Mr. Harry Barnes (Derbyshire, North-East) : The House was clogged with business at the end of the last Session, not just because of activity in connection with private Bills but because of the overloading by Government. That led to the Leader of the House having to come here time and again to introduce timetable motions on the Football Spectators Bill, the Companies Bill and the Children Bill. That meant that there was not the time that there would otherwise have been for private
Column 916Bills to be debated and the possibility, following Divisions, for Bills to be carried over. That would have been better than the omnibus provision that is before us.
Some of us object to the abuse of the private Bill procedure because we feel that many such Bills could be dealt with by way of planning agreement provisions. That would enable local bodies making representations in connection with Bills to be represented at local inquiries. That would be easier than coming to the House to face what seems to them a highly judicial procedure. In some cases the Government could take over measures and produce them as public Bills. The North Killingholme Cargo Terminal Bill has caused great consternation and many problems and is exactly in that category because it clearly had the Government's unofficial backing. We seem to be resurrecting Bills by some procedural sleight of hand and while it might be legitimate, it is procedurally uncomfortable. We are debating a Lazarus resolution in order to return from the dead measures for which time could not be found in a parliamentary Session. There are reasons for Parliament feeling that measures should go through within a Session unless there are some special arguments that need to be considered and for which a carry-over motion is necessary.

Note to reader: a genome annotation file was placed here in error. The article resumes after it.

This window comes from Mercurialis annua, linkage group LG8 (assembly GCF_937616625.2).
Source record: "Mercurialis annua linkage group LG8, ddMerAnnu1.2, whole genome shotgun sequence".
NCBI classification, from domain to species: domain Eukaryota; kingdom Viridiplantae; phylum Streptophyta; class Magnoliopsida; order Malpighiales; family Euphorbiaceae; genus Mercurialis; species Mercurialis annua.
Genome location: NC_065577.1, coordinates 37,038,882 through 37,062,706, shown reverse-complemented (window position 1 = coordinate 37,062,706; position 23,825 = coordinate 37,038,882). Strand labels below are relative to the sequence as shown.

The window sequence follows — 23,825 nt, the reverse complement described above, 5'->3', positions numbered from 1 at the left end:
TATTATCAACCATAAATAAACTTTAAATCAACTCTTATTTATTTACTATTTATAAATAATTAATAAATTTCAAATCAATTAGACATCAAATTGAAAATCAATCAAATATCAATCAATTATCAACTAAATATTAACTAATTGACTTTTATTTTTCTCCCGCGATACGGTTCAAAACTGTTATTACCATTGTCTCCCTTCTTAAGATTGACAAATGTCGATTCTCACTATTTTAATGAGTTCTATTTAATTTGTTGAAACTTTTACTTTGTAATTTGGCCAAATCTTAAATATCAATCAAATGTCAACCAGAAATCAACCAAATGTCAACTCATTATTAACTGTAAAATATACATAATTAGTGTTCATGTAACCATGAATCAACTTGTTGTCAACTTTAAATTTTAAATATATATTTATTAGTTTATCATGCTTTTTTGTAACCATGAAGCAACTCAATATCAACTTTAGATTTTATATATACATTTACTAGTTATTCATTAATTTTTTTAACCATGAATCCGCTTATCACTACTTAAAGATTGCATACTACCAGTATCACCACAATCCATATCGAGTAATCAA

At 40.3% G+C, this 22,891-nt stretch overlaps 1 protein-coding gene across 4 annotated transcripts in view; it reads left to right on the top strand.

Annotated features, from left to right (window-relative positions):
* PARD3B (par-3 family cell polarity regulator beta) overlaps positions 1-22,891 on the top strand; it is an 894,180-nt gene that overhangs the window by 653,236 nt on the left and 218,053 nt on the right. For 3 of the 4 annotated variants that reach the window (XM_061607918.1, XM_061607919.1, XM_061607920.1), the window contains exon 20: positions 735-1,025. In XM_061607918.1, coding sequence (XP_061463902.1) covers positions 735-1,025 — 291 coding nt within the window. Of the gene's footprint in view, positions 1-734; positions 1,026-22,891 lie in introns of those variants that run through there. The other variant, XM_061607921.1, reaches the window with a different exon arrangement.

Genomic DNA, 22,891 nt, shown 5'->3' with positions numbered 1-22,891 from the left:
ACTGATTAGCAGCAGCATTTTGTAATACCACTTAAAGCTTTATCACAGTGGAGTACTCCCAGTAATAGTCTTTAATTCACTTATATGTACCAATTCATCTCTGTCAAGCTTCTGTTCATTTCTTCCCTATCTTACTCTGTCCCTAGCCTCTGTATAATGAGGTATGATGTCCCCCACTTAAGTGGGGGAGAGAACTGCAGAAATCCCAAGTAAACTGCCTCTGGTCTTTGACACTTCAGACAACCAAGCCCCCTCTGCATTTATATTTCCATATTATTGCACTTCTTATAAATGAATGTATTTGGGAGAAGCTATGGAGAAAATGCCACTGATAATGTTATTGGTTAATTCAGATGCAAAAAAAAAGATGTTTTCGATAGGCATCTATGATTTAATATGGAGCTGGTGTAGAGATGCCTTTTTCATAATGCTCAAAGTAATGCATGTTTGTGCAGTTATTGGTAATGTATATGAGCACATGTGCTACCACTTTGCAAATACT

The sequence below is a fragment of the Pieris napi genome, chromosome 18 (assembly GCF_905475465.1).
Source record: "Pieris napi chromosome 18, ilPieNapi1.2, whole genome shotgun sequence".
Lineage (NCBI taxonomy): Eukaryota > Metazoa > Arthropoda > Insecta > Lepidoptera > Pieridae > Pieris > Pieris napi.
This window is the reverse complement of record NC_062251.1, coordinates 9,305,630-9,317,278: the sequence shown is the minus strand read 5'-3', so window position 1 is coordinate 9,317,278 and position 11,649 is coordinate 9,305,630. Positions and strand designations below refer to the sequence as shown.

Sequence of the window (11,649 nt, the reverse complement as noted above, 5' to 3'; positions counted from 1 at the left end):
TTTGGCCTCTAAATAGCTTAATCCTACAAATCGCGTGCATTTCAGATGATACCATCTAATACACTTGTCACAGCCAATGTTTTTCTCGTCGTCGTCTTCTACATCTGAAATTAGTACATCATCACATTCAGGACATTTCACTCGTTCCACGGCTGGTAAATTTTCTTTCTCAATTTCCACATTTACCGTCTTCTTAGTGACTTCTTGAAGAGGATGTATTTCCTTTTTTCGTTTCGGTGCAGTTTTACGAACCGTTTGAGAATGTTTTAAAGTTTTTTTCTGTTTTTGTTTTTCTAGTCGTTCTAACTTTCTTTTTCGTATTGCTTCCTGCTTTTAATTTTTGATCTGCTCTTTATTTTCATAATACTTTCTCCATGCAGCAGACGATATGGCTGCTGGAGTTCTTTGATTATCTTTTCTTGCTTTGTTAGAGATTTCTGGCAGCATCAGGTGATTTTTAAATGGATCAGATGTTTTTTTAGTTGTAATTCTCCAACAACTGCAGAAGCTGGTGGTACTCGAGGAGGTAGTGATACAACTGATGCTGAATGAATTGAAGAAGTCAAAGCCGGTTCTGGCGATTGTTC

I am not sure how many times motions such as this have been resorted to in an attempt to resurrect whole wads of Bills. Reasonable, decent and necessary though many such measures are, they could be dealt with by other means : in a democracy, after all, we need to be as careful about the procedures in which we engage as we are about the substantive issues that we discuss.